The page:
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Monsters in the MachineScience Fiction Film and the Militarization of America after World War II$
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Steffen Hantke

Print publication date: 2016

Print ISBN-13: 9781496805652

Published to University Press of Mississippi: May 2018

DOI: 10.14325/mississippi/9781496805652.001.0001

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PRINTED FROM Mississippi SCHOLARSHIP ONLINE (www.mississippi.universitypressscholarship.com). (c) Copyright University Press of Mississippi, 2021. All Rights Reserved. An individual user may print out a PDF of a single chapter of a monograph in MSSO for personal use.date: 22 September 2021

Veterans

Veterans

Chapter:
(p.85) Chapter Two Veterans
Source:
Monsters in the Machine
Author(s):

Steffen Hantke

Publisher:
University Press of Mississippi
DOI:10.14325/mississippi/9781496805652.003.0003

This chapter focuses on the traumatized war veteran and the repressed memory of World War II. The key text is Gene Fowler Jr.'s I Married a Monster from Outer Space (1958), which imagines the monstrous invader as an alien creature masquerading in human form. Underneath the perfect human surface is the grotesquely malformed alien creature—a potent visual metaphor that captures the complexity of the veteran's traumatization, especially when the injury is both psychological and physical in nature. The alien impostors in the other two films discussed in the chapter—William Cameron Menzies's Invadersfrom Mars (1953) and Don Siegel's Invasion of the Body Snatchers (1956)—address the larger impact of the male veteran's presence in the peaceful postwar community. The chapter tracks the disturbance caused by the veteran as it spreads from romantic couples to families and to entire towns and the nation at large.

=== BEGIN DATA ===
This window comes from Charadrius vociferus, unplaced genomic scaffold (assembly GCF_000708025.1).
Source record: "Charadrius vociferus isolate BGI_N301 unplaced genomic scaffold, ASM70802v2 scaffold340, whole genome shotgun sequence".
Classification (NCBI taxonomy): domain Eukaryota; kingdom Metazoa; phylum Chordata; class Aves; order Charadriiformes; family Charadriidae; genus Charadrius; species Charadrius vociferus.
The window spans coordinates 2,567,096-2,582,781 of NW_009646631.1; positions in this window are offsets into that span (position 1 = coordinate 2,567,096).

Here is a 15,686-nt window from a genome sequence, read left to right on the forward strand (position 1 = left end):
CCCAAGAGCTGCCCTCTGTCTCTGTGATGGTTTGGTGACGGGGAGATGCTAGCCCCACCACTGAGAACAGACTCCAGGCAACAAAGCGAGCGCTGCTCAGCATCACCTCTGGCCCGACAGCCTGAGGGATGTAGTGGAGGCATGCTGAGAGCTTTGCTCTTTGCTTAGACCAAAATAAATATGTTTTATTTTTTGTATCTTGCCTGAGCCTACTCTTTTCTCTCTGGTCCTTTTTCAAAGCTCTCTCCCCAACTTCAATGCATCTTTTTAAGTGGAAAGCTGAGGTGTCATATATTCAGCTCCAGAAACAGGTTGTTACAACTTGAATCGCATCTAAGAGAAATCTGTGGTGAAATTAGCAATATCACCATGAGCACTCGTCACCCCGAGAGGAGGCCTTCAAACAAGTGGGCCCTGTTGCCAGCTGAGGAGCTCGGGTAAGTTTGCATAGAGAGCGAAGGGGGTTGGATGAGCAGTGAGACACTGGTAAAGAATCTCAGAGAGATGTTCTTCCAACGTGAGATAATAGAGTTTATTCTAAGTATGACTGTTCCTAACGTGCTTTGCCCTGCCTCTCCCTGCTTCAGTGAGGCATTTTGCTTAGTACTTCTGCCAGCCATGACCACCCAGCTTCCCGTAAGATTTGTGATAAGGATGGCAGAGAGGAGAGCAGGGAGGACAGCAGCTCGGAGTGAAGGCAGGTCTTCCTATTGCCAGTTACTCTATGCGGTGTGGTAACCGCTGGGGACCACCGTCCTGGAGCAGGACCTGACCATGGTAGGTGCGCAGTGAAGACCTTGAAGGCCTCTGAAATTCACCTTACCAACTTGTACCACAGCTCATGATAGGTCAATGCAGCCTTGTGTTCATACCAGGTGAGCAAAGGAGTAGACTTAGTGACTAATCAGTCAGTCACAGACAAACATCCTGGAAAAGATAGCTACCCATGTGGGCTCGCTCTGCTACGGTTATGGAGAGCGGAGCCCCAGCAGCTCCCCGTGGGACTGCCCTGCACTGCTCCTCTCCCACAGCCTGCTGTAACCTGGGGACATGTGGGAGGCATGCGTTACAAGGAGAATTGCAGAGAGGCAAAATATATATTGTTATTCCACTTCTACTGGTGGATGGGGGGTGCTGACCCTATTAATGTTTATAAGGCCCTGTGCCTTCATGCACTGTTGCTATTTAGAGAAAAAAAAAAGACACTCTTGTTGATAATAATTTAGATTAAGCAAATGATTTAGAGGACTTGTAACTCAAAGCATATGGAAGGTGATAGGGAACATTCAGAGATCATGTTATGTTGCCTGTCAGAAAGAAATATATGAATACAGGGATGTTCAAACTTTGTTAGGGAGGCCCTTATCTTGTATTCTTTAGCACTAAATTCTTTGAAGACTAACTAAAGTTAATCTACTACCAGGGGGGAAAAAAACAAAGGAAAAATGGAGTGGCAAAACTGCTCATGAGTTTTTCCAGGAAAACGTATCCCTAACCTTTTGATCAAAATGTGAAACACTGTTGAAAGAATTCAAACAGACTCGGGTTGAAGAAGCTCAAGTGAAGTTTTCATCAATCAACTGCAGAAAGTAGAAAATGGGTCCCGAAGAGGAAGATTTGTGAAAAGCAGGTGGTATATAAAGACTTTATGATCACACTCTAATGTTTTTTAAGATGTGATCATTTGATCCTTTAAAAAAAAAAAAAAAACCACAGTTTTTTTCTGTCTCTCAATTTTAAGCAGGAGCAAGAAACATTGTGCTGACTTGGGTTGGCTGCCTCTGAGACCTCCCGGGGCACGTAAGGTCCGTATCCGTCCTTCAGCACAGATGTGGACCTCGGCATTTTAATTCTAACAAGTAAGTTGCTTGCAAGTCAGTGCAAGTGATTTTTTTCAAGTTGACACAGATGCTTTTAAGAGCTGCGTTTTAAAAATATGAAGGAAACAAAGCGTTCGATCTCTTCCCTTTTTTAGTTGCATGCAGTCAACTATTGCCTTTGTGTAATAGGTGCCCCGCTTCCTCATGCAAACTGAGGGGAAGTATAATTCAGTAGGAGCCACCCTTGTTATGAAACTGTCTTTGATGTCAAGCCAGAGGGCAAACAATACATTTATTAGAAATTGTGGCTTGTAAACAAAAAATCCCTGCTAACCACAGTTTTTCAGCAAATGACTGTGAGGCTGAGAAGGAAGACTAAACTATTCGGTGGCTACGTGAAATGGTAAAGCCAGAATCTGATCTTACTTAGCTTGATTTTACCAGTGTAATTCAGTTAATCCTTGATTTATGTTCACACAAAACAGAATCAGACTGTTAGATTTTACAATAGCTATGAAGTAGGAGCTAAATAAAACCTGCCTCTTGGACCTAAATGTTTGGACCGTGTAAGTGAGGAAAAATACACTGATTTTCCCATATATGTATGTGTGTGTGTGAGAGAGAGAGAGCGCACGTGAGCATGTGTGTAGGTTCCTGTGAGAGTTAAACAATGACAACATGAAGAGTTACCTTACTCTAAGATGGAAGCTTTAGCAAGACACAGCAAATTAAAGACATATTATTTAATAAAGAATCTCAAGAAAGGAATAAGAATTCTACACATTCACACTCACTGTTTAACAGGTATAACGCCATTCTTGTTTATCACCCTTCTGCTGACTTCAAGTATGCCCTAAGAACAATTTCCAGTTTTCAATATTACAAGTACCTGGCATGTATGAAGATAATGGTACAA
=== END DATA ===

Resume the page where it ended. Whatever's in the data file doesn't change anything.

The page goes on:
Keywords:   World War II, science fiction films, American films, war veteran, Gene Fowler Jr

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